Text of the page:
« The Federalist Society's Executive Branch Review Conference
Michael Ramsey
| Main | Heritage Foundation Event on Justice Scalia's Legacy
Michael Ramsey »

05/23/2016

Greg Weiner on Judicial Restraint (with Some Thoughts in Response) [UPDATED]
Michael Ramsey

At Liberty Law Blog, Greg Weiner: Arise, Ye Prisoners of Scalia.  He begins:

The particular danger of conservatives’ turning to the courts to pursue preferred outcomes, even constitutional ones, is that doing so legitimizes the same strategy by constitutional liberals, who will—it bears repetition—sooner or later reassume control of the levers of judicial power. The time for warnings may soon give way to a season of regret: The liberal judicial ascendance is begun.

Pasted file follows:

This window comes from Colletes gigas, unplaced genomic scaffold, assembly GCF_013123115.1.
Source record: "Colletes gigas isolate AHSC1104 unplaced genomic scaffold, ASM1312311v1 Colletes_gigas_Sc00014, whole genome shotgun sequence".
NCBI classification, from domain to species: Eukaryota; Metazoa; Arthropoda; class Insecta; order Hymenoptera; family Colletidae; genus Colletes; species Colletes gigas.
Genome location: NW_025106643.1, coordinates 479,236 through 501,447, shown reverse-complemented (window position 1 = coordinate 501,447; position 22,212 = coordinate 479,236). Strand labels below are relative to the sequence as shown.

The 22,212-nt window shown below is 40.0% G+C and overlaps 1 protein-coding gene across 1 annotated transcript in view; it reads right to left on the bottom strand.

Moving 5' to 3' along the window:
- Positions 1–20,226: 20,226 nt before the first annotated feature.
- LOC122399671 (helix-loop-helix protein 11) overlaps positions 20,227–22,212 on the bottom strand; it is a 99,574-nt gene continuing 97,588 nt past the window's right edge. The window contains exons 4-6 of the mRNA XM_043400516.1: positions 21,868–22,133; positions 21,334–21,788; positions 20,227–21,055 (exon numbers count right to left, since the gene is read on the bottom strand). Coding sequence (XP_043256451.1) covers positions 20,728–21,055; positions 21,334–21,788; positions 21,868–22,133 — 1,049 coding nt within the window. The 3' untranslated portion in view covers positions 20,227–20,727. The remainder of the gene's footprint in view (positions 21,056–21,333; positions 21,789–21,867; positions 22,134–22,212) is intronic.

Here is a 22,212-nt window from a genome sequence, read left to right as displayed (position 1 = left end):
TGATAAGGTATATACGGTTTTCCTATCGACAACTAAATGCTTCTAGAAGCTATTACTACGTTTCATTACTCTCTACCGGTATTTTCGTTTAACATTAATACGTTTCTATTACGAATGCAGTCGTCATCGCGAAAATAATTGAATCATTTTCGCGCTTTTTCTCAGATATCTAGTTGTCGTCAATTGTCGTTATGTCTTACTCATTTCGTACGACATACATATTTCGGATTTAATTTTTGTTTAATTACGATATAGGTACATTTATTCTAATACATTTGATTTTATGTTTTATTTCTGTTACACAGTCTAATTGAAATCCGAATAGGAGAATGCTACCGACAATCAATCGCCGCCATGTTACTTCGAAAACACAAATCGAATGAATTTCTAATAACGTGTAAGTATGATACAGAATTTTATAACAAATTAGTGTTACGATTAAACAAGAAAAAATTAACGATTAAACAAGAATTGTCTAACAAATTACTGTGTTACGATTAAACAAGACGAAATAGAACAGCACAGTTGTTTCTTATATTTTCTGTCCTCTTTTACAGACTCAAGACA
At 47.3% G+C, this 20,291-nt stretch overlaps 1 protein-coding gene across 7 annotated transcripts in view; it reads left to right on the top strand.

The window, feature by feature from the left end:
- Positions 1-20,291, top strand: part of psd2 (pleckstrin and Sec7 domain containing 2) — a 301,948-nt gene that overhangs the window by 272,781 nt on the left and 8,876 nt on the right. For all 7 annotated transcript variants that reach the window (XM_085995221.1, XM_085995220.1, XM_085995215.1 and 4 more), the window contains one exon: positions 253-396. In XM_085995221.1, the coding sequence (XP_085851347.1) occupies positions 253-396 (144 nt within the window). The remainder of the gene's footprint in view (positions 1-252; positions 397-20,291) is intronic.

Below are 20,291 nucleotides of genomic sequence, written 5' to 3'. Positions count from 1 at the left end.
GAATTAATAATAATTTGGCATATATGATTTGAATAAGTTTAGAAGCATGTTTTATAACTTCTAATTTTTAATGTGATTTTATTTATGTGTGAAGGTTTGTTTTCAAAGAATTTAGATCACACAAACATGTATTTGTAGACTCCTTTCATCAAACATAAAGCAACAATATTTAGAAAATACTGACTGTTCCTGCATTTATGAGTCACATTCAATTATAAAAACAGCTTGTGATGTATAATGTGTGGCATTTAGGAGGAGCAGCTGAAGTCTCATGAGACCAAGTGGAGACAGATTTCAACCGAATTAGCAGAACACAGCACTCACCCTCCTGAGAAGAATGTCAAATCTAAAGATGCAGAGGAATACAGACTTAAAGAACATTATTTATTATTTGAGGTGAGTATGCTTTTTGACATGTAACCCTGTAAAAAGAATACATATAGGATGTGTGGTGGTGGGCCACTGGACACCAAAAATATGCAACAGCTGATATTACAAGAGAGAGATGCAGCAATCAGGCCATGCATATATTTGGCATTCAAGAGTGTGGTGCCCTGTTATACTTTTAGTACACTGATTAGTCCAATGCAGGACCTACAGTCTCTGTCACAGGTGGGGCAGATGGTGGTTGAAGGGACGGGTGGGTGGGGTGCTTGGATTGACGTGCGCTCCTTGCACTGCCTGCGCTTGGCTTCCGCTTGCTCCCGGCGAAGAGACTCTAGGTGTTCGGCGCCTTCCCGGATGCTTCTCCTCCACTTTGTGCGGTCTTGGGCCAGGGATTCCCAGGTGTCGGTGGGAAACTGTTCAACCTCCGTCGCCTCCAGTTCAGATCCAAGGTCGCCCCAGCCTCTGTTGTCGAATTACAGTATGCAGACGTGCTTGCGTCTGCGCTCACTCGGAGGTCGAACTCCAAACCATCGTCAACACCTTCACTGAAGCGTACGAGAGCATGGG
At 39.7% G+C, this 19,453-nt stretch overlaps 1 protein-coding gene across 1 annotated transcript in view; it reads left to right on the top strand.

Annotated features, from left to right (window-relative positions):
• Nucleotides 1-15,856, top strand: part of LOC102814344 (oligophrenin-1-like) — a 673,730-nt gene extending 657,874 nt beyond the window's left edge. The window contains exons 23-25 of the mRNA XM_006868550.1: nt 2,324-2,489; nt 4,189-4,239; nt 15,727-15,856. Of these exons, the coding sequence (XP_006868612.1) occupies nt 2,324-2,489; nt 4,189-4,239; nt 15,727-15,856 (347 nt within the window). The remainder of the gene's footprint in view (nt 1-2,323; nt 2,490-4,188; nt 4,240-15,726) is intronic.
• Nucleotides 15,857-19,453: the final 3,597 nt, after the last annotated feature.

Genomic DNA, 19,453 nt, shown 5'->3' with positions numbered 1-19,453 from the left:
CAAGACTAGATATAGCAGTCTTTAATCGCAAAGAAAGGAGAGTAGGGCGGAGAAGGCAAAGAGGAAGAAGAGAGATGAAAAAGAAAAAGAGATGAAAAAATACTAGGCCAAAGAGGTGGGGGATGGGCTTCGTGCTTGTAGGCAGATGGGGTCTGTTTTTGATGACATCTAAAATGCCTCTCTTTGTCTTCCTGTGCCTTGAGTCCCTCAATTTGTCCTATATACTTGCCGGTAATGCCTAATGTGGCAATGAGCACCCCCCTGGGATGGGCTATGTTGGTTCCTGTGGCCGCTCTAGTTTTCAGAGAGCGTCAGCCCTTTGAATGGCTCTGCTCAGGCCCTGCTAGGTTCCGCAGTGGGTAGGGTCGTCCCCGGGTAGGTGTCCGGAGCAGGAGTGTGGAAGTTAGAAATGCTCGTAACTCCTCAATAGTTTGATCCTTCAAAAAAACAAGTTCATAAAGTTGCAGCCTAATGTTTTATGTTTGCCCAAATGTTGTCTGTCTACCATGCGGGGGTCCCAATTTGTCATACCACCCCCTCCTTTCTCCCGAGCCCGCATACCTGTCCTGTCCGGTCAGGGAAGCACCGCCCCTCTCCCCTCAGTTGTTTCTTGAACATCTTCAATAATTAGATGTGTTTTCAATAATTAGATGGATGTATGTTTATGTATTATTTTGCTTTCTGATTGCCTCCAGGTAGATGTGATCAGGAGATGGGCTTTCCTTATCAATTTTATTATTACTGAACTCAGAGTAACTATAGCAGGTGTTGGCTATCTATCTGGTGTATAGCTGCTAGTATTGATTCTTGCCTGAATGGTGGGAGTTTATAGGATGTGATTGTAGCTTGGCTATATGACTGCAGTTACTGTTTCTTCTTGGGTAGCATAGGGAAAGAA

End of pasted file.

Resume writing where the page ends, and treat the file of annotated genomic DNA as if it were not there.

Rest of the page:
Harvard Law Professor Mark Tushnet, noting that a majority of appellate judges are now Democratic appointees, observes as much at the Balkinization legal site. He urges liberals to rise up out of the “defensive crouch” in which they have been stooped for “generations” of conservative domination of the courts. The method by which he tabulates these “generations” is obscure, but the question his call raises is clear: On what grounds, precisely, is he wrong?

Professor Weiner then criticizes conservative/libertarian scholars who have abandoned judicial restraint for "judicial engagement":

Conservative and libertarian advocates of judicial engagement, by contrast, could argue with Tushnet about the law—no small thing, of course—but, having urged full exploitation of the courts, not about the question of institutional legitimacy.